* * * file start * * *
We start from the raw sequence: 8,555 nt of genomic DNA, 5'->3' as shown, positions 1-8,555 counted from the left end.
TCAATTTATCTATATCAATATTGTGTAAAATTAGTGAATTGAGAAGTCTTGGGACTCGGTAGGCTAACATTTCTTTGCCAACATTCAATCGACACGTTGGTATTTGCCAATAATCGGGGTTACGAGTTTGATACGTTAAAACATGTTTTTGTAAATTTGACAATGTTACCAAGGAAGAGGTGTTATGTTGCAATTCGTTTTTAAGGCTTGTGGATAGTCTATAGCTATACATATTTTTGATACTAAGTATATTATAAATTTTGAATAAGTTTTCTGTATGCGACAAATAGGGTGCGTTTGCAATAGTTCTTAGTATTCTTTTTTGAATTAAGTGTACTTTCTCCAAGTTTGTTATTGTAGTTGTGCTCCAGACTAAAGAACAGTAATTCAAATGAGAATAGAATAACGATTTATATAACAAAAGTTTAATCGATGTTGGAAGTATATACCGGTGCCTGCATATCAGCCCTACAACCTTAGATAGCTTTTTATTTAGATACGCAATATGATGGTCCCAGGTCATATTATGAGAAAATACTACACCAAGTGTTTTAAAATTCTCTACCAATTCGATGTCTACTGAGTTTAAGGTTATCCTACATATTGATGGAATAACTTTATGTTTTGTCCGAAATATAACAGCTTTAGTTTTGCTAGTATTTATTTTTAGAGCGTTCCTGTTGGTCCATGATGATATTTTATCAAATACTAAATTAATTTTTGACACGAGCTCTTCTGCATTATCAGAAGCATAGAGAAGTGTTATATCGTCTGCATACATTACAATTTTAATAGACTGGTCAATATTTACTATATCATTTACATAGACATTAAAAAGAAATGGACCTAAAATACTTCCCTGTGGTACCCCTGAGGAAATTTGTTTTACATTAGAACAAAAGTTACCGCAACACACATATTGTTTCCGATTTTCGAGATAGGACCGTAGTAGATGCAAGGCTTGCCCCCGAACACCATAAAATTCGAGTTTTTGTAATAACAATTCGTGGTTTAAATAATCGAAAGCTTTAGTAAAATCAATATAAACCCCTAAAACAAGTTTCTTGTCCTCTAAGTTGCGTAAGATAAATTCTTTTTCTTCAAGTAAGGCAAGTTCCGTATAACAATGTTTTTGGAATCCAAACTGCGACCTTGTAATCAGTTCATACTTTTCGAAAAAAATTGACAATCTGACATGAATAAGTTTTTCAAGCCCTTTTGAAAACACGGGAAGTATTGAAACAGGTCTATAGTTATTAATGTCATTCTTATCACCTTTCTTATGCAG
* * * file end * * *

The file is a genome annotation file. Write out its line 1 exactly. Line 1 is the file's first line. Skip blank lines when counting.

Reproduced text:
We start from the raw sequence: 8,555 nt of genomic DNA, 5'->3' as shown, positions 1-8,555 counted from the left end.